DALZELL – Communication is said to be the key to every situation. With that, a special meeting was held in Dalzell on Wednesday to help two village departments grasp that proverbial key in hopes of solving friction between community members, misunderstandings of village ordinances and “bashing” village officials on public forum websites.
The Dalzell Village Board’s Water and Sewer Committee met with the Dalzell Fire Protection District to ask for better communication before the fire department hosts future training sessions. With better communication, the village could prepare beforehand by filling the village’s water wells to prevent the draining of water supply. Also, the village board could better communicate with concerned residents who are unaware of the fire department’s activities.
The past miscommunication of training sessions have led to limited water supply in the village, neighborhoods filled with smoke on a no burning day and the school’s parking lot facing potential damage after a resurfacing job.
Village board trustee Gary Orlandi expressed frustrations caused when the fire department doesn’t notify the village board of a training session.
“If I get 15 calls at 11 p.m. at night because people have lost their laundry to dirty water and people having to empty their swimming pools to dirty water, I’ve got no way to explain to them why it happened,” he said. “If you want to run heavy amounts of water, you should contact the sewer and water department to make sure we’re ready to go.”
Orlandi reassured the board has no problem with the fire department using water for training.
“We want you to be safe; we want you to get your training; we do appreciate what goes on here; but we need communication,” he said. “We’re elected by the people, and the people come to us for the answers. So when you guys are doing something we don’t know about and we have to chase the smoke to find you to figure out what’s going on, the people are crazy.”
Village President Gloria Orlandi said when the fire department drains the village’s water supply, it becomes a great concern there won’t be enough water to fight a real fire, if it was to ever happen during a training session.
“We understand you have to practice, but there’s also one more important thing you have to do, and that is you have to communicate with us. We will meet you halfway, but you better come the other half,” she said.
Village board member Randy Bernabei explained the village’s water reservoir and tower together only hold about 160,000 gallons at a time, and the village uses 55,000 gallons a day for regular usage.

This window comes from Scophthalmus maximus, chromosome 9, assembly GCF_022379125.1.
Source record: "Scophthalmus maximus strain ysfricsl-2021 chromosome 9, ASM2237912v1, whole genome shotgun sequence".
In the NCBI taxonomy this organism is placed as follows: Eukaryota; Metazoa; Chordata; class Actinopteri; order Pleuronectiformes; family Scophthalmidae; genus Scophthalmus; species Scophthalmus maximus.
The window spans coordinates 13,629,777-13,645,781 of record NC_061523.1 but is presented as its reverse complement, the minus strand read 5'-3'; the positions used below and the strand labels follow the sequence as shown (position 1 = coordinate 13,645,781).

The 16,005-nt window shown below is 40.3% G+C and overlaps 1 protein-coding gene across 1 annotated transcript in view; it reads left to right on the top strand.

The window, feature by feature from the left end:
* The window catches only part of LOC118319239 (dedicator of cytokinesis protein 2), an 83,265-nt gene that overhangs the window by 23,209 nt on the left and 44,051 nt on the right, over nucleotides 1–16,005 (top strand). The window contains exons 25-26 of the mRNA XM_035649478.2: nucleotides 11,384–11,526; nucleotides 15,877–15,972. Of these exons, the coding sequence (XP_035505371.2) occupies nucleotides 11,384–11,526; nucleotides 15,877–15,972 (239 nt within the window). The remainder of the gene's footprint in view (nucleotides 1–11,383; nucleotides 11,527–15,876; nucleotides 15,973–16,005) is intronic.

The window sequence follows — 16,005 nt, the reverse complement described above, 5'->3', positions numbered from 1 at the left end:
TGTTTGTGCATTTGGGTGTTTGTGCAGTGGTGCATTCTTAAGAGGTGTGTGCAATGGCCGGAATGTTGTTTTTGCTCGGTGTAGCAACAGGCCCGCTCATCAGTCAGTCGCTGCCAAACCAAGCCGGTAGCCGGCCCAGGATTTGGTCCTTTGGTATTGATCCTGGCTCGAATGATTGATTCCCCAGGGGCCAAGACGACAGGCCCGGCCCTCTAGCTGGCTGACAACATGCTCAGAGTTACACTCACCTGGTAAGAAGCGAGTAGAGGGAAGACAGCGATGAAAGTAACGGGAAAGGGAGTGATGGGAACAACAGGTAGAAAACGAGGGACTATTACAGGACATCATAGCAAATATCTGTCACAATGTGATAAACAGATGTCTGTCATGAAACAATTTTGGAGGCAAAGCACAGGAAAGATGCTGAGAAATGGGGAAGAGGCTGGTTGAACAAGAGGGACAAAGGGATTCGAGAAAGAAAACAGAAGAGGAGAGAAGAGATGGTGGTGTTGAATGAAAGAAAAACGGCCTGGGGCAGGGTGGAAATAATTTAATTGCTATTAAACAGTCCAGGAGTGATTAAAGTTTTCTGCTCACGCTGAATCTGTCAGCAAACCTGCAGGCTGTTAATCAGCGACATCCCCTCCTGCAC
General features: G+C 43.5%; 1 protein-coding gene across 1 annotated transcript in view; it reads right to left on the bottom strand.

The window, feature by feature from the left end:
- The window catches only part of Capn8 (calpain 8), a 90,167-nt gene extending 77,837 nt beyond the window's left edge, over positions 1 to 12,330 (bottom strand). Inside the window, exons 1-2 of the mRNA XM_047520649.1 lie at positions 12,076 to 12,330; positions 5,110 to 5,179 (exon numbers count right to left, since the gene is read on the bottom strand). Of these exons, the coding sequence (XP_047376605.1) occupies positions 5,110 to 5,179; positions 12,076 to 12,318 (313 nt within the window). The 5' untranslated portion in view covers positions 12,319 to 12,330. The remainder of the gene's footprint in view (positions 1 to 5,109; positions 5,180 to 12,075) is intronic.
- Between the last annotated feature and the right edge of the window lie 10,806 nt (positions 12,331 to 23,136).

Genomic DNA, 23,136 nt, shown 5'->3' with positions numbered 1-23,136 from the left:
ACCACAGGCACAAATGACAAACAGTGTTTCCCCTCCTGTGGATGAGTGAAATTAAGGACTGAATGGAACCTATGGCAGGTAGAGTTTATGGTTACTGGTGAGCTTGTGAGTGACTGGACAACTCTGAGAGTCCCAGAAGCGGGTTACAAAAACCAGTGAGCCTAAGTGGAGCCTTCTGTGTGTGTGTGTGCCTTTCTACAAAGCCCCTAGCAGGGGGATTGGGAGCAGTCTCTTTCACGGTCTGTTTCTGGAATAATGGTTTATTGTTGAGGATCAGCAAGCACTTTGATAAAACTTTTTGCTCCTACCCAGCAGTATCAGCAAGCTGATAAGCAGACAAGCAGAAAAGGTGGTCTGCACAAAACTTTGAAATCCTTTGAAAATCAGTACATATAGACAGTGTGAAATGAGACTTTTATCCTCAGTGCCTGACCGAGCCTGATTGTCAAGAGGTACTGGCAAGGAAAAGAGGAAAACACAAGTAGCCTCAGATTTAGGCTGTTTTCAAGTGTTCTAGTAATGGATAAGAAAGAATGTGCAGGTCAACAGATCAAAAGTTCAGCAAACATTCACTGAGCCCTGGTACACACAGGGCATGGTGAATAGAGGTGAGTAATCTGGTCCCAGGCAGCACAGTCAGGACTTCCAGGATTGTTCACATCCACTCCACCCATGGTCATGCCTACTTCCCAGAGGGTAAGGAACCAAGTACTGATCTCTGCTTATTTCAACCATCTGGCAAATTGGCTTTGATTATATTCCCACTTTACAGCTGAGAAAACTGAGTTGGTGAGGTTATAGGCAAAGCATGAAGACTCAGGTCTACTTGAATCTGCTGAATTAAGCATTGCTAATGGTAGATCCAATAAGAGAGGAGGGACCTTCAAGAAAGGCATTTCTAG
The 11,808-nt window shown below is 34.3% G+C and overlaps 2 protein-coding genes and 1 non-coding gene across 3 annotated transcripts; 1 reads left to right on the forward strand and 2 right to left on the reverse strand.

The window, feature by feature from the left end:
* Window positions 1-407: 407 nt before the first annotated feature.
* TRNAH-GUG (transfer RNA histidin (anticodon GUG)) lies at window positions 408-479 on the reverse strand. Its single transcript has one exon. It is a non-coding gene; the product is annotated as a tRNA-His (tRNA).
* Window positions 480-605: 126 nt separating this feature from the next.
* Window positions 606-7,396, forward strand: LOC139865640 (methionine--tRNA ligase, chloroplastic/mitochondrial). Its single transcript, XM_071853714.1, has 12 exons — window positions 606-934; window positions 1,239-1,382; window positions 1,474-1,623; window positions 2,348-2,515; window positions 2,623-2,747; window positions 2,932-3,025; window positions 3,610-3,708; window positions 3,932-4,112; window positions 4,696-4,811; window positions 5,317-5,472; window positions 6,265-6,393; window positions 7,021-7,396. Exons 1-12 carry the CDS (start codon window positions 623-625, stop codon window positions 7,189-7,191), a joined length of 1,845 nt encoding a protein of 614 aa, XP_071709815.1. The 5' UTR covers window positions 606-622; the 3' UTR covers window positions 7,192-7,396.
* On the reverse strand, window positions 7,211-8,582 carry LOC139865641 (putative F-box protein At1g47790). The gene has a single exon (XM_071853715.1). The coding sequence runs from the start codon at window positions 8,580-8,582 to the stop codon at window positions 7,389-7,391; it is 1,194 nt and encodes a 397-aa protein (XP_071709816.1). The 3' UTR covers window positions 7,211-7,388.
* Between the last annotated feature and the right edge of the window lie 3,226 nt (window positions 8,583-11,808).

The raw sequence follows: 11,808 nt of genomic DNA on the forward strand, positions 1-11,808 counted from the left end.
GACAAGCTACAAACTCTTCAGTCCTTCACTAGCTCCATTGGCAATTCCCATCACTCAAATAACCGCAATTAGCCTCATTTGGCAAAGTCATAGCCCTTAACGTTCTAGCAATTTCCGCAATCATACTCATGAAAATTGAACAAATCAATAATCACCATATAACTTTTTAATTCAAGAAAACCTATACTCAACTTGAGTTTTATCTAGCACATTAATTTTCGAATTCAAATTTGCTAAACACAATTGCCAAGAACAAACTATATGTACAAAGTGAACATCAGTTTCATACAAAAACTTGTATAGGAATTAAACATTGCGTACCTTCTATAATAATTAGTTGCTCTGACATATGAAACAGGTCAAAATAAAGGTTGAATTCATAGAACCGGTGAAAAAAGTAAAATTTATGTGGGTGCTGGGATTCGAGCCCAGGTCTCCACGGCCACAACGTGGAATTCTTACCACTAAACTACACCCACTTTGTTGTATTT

“We don’t have the water capabilities of other towns,” he said. “Simple as that.”
Village board member Shawn Thompson expressed disappointment in seeing the board being “bashed” on Facebook.
“You have no clue the phone calls we get and the butt chewings we are receiving. You may think it’s a joke, but when they’re calling … it gets a little ridiculous. I know you have got to train, but we’re asking you to look at the other side of the card,” he said. “I’m assuming no one on the fire department is receiving these phone calls at 11 p.m. or 12 a.m. wondering why they just had to throw away a washer full of clothes because their washer is full of mud or who is going to pay for my washing machine if it won’t work. or why am I going to have to pay so many X number of dollars to refill my swimming pool because it looks like the Vermilion River. Maybe that’s the side of it you guys just don’t see.”
Dalzell Fire Chief Dick Croissant explained the fire department doesn’t use as much water as what others may have thought. He said the village’s water pumps are also always recharging, which helps the water source recover faster after a drill. He admitted, however, the fire department didn’t notify the local school before it used its parking, but assumed it would be OK, since the fire department trained there in the past with no problem.
Christina Croissant, who is in charge of the fire department’s public relations, said training dates have been posted beforehand and messages have been sent out in residents’ water bills. Gloria Orlandi asked that she notify the Water Committee members personally, because not every resident reads the water bill messages.
Assistant Fire Chief Rich Croissant took the blame for scheduling a burning training session on a day when burning isn’t allowed in the village and admitted he had forgotten about the no burning ordinance.
He also clarified with the department being a member of a Mutual Aid Box Alarm System (MABAS), it can call other local fire departments during an emergency who would bring in several gallons of needed water to help fight a fire. Croissant also provided board members with a schedule of meeting and training dates, which will be posted on the outside of the fire department building for the public.
The Water and Sewer Committee was happy to hear from the fire department and was enthused with the respectful communication between departments.
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